- it is concentrated or purchases large volumes relative to seller sales.
- the products it purchases from the industry are standard or undifferentiated.
- the buyer faces few switching costs.
- It earns low profits.
- the buyers pose a credible threat of backward integration.
- the industry's product is unimportant to the quality of the buyer's products or services.
The bargaining power of suppliers
the threat of suppliers may raise prices or reduce the quality of purchased goods and services.
the threat of substitute products and services
the threat of limiting the potential returns of an industry by placing a ceiling on the prices that firms in that industry can profitability charge without losing too many customers.
What are substitute products and services?
products and services outside the industry that serve the same customer needs as the industry's products and services.
Intensity of Rivalry among competitors in an industry
the threat that customers will switch their business to competitors within the industry.
Value-Chain Analysis
a strategic analysis of an organization that uses value-creating activities.
Primary Activities
Contribute to the physical creation of the product or service, its sale and transfer to the buyer, and its service after sale.
Primary activities include:
- inbound logistics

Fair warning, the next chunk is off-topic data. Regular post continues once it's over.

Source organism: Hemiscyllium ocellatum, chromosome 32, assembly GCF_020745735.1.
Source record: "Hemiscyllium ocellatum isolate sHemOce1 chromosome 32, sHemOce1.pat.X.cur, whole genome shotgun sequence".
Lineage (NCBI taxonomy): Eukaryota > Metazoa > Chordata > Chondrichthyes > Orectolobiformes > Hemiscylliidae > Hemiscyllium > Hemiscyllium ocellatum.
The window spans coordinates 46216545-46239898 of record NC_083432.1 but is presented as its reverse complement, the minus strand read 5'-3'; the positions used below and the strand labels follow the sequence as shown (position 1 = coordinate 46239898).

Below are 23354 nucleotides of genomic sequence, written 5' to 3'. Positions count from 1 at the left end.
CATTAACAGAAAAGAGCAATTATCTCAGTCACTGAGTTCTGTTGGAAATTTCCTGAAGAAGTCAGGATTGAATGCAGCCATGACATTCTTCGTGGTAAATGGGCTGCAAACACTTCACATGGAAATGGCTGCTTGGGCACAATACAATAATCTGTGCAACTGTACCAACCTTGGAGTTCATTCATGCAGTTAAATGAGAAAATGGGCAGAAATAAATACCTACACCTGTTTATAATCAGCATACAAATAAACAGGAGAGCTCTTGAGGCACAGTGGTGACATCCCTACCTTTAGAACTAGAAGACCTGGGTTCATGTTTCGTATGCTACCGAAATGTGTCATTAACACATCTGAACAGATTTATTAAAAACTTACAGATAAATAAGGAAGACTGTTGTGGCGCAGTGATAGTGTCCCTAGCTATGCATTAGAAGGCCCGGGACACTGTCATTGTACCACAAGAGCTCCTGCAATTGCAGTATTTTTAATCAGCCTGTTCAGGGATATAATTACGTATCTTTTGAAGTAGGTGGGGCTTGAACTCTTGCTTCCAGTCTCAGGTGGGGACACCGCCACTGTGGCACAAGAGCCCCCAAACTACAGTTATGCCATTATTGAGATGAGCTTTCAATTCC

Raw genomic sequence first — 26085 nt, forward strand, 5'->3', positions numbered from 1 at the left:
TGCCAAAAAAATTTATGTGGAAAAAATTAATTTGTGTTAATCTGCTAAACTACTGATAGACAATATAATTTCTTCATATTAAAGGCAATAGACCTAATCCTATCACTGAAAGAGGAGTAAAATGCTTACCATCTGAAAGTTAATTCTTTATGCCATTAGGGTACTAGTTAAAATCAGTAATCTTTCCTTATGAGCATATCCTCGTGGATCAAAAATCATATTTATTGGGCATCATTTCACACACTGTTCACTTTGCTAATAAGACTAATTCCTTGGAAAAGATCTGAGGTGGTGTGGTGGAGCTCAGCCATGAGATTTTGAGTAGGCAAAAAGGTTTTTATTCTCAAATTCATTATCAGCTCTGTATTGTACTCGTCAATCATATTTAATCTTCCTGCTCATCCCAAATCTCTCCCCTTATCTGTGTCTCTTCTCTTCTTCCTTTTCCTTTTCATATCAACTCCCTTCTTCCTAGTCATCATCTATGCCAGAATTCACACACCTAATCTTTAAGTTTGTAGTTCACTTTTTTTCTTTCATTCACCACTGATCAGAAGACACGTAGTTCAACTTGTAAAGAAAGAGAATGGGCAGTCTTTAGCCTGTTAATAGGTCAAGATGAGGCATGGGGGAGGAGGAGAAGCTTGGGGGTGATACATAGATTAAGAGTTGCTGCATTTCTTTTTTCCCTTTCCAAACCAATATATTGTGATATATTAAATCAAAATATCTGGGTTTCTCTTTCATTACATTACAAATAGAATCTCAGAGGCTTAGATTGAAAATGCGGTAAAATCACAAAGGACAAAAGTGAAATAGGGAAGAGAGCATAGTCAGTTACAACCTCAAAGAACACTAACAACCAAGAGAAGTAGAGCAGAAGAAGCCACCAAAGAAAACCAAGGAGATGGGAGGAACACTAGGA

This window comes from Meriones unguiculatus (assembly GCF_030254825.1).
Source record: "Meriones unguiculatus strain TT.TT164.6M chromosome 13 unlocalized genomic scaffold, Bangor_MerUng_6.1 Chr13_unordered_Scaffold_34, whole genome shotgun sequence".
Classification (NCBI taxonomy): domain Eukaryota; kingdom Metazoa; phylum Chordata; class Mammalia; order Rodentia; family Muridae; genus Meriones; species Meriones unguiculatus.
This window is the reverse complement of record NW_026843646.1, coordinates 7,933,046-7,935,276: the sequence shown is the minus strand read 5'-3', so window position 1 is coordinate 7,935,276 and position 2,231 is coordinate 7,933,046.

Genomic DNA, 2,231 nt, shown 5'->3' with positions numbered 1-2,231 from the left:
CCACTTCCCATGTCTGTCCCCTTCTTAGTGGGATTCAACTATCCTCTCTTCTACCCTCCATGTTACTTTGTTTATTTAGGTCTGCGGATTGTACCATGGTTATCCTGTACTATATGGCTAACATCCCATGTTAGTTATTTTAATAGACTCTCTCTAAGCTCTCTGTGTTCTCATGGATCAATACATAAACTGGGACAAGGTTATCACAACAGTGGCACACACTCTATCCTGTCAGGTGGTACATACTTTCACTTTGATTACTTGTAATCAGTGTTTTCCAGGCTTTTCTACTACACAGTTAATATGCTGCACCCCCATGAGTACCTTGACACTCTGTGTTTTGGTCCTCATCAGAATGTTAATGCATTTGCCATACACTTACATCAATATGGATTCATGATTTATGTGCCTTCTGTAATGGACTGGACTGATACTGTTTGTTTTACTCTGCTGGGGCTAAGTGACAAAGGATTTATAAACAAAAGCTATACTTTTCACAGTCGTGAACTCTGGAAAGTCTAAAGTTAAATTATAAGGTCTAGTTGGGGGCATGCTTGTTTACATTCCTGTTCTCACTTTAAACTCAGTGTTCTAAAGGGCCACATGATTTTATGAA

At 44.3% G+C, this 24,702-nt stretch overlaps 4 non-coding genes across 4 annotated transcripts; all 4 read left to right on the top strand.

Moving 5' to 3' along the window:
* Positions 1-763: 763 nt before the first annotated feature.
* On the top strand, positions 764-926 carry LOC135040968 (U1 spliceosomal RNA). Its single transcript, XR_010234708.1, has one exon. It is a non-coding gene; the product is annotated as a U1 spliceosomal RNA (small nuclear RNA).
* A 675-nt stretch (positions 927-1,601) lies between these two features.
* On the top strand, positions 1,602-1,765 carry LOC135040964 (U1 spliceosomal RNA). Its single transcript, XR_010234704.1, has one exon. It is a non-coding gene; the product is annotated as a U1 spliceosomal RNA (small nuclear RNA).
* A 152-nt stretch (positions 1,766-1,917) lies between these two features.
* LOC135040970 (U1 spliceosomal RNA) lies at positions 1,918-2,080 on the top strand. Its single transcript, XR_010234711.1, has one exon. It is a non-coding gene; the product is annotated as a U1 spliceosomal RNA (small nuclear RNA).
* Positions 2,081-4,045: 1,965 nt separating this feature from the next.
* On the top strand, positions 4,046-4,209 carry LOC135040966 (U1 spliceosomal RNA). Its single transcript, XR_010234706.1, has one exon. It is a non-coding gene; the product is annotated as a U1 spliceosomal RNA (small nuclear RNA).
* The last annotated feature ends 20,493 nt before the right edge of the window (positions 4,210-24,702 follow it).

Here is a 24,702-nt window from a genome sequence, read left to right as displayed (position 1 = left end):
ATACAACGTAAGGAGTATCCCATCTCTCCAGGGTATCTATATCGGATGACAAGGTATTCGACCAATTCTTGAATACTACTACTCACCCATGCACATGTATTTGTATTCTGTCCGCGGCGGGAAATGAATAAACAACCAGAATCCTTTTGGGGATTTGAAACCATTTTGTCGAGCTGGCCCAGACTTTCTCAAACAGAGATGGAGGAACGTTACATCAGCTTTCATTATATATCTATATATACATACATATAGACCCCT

- operations
- outbound logistics
- marketing and sales
- service
Support Activities
activities of the value chain that either add value by themselves or add value through important relationships with both primary activities and other support activities.
Overall Cost Leadership
a firm's generic strategy based on appeal to the industrywide market using a competitive advantage based on low cost.
Overall cost leadership requires:
- aggressive construction of efficient-scale facilities.
- Vigorous pursuit of cost reductions from experience.
- Tight cost and overhead control.
- Avoidance of marginal customer accounts.
- Cost minimization in all activities in the firm's value chain, such as R&D, service, sales force, and advertising.
Competitive Parity
a firm's achievement of similarity, or being "on par,
with competitors with respect to low cost, differentiation, or other strategic product characteristic.
Examples of Diverentiation
- prestige or brand image
- quality
- Technology
- Innovation
- Features
- Customer Service
- Dealer Network